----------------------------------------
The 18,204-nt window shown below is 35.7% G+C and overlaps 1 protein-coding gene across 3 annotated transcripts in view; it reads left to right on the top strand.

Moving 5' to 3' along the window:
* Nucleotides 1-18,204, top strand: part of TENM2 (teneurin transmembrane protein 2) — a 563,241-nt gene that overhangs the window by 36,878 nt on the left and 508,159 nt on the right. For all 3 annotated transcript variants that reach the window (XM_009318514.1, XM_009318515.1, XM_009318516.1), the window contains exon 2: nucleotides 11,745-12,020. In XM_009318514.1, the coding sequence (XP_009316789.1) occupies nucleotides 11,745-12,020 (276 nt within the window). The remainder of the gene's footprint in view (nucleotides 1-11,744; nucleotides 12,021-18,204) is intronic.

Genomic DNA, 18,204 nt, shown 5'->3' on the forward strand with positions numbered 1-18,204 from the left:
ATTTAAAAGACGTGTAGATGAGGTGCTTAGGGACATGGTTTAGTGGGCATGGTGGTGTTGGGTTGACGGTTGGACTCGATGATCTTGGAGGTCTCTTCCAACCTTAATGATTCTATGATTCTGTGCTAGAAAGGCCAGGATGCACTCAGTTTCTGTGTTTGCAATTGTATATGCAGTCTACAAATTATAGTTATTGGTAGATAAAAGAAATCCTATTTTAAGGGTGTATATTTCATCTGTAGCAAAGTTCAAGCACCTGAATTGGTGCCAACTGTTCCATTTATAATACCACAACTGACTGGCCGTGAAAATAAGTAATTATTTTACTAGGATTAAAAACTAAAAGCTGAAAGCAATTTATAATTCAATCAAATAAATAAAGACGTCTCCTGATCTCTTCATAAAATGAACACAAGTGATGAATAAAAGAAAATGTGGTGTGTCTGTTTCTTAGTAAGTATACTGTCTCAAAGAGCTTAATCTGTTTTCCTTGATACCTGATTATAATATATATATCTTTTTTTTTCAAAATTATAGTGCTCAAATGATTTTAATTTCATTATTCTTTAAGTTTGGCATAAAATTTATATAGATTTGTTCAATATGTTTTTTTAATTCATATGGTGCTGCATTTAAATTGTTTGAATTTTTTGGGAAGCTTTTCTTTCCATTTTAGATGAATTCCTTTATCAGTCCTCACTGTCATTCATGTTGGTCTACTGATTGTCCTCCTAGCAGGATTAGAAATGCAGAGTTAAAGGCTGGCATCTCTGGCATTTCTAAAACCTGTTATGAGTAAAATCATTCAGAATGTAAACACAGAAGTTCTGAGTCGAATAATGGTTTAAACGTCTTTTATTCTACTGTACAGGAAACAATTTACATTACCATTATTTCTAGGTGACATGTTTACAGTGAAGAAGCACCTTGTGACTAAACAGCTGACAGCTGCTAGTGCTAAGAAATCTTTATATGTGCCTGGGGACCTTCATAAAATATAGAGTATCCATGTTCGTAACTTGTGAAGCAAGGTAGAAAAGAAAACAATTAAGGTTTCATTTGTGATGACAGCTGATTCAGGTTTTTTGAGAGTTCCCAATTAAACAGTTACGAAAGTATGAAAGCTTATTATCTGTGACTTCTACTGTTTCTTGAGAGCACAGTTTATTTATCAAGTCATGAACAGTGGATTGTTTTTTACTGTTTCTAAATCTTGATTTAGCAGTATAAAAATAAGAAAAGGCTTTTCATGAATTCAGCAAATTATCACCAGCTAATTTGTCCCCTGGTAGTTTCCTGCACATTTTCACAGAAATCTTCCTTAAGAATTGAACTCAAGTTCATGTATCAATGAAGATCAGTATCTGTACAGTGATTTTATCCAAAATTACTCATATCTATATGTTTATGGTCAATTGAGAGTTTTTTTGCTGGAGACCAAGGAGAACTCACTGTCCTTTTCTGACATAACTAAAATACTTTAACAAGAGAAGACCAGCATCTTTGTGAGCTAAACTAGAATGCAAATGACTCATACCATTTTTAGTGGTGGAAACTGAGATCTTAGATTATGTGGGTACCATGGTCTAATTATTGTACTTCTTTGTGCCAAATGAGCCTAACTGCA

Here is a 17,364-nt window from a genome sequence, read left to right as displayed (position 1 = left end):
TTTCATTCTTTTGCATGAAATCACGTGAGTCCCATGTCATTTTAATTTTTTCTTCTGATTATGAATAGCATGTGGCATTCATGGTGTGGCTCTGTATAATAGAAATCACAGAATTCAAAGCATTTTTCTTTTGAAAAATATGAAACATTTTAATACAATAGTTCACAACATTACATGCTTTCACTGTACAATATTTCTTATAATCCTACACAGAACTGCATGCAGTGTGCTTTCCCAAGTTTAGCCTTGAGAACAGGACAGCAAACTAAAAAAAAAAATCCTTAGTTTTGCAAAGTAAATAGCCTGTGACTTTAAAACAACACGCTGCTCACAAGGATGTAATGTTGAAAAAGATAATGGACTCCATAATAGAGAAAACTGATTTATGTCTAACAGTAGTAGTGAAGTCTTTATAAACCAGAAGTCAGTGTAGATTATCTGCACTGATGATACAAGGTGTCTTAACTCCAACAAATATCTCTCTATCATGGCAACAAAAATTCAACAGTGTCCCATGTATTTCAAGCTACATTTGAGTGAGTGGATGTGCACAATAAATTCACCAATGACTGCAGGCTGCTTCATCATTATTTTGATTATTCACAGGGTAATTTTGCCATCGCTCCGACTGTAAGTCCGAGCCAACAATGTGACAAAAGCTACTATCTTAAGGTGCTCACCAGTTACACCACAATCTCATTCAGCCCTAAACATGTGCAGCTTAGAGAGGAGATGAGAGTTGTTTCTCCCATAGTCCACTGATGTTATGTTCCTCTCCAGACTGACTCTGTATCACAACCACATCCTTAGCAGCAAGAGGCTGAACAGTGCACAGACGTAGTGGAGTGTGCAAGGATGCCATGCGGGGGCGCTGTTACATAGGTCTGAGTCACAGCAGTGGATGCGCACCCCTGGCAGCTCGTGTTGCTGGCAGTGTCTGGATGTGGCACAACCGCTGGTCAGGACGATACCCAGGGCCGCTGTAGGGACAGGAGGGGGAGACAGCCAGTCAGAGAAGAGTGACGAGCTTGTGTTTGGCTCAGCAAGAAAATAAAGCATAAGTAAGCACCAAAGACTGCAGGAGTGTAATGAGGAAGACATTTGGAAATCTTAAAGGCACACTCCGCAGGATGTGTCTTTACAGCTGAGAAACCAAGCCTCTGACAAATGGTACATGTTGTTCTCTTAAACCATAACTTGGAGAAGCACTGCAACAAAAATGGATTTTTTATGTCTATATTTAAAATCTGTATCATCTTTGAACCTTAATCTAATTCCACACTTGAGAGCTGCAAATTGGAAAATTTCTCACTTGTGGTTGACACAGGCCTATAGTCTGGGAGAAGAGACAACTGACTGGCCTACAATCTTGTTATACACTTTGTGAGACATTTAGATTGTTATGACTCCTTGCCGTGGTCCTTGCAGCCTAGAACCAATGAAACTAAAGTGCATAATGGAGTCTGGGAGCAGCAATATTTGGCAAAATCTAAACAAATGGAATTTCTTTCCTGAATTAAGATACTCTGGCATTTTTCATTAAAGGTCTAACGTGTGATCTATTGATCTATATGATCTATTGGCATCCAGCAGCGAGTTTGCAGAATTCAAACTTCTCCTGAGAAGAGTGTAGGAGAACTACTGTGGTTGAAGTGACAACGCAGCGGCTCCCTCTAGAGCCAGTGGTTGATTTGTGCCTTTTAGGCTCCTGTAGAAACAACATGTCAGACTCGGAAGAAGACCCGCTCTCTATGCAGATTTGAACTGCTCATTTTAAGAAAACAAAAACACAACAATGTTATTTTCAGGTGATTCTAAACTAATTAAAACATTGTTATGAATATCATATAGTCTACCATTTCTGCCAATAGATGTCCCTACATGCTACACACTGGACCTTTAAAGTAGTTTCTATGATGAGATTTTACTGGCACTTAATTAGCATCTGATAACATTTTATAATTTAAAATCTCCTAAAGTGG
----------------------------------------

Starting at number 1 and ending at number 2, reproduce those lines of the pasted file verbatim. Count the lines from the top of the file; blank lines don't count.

The 18,204-nt window shown below is 35.7% G+C and overlaps 1 protein-coding gene across 3 annotated transcripts in view; it reads left to right on the top strand.

Moving 5' to 3' along the window: